Also, I too would not recommend diffusing the exhaust flow. One, it will create geometry drag and two, when the slower air mixes with the high speed air on the outside of the aircraft, it can set up a very turbulent condition and subsequent drag. Ideally, one wants to accelerate the air coming out so the "delta V" of the two air streams is as close as possible. This however is very difficult to achieve although with an augmentor it could be optimized more so than without one.

    And one last point - the biggest mistake people make is keeping the bottom of the firewall square with the exhaust air duct. Air flowing out will try to round the corner and will often seperate, dramatically reducing the effectiveness of the cooling geometry. To fix this, it is important to remember that this is a duct and thus, to control the flow, it too must have some sort of smooth inlet.

    To do this, install a rounded lip so that the air can attach itself smoothly and flow out with a minimal amount of turbulence. The diameter of the lip will depend on the available space but the larger the better. Grummans (the general aviation models) for instance have incorporated a semi-circular tube lip that wraps around the nose gear torque tube (mounted transverse across the firewall bottom). It is about two inches in diameter and attaches onto the firewal above the torque tube and at the fuselage bottom. Personally, I would normally like to see a larger diameter but the mod was very effective here in that it solved virtually all the cooling problems the airplane had early on.
    Last edited by orion; June 29th, 2003 at 10:17 AM.

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    Site Developer Jman's Avatar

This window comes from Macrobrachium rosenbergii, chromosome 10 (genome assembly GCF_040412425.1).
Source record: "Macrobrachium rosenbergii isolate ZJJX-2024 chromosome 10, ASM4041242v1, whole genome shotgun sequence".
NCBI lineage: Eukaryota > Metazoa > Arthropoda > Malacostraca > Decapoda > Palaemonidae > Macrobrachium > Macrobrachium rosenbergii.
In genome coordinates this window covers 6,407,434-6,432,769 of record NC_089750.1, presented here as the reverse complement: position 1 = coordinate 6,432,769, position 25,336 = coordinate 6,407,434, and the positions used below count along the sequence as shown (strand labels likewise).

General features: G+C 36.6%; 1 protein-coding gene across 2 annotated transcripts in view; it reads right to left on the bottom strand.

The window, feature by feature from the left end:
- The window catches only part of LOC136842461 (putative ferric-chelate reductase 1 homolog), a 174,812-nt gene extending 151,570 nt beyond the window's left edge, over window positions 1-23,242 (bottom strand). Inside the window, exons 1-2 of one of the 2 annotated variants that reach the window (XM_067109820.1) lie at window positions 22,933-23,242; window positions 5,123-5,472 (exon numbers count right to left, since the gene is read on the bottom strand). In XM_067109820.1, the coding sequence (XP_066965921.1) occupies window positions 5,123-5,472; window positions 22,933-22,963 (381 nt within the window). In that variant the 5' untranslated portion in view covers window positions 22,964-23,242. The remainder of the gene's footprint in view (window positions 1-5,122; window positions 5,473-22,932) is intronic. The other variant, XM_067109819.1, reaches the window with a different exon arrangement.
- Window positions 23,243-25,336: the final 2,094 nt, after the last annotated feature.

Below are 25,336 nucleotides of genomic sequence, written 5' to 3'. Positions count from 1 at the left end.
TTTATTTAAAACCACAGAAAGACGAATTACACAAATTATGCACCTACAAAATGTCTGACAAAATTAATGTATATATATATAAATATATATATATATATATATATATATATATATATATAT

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    Orion,

    Thank you for the thorough reply. This is a fascinating subject and I am attempting to get a hold of as many technical papers and articles on the subject as I can. There are some interesting NACA papers as well as some articles in Contact! That I am trying to track down for study. It would seem that I have a LOT to learn on the subject.

    Here are a couple of questions you brought to mind.

    His comments on the inlet flow diffuser geometry however are right on - you do not want to diverge more than about six degrees as that may cause an undue amount of boundary layer separation and subsequent turbulence. Most general aviation configurations have a very poor diffuser at the inlet and thus lose a significant amount of potential effectiveness due to the separation.
    Could you comment on the use of NACA recessed inlets and their use with heat exchangers. The general consensus seems to be that they really do not work for trying to pass air through a core. Iíve read that the pressure build up in front of the core causes problems with the effectiveness of the NACA inlet. Do you think that the use of a well designed augmenter could help alleviate this problem?

    In order to do a good design, it is important to select which part of the flight you want to emphasize.
    I assume that ground operations and climb-out would be the area of emphasis for me. I plan on building the Cozy MKIV with a Mazda Rotary. I would love to be able to use the stock NACA scoop and Iím hoping that the augmenter would help suck air through the core during low airflow operations. What do you think?

    The cooling effectiveness is not linear but using a deeper core geometry can save you valuable space.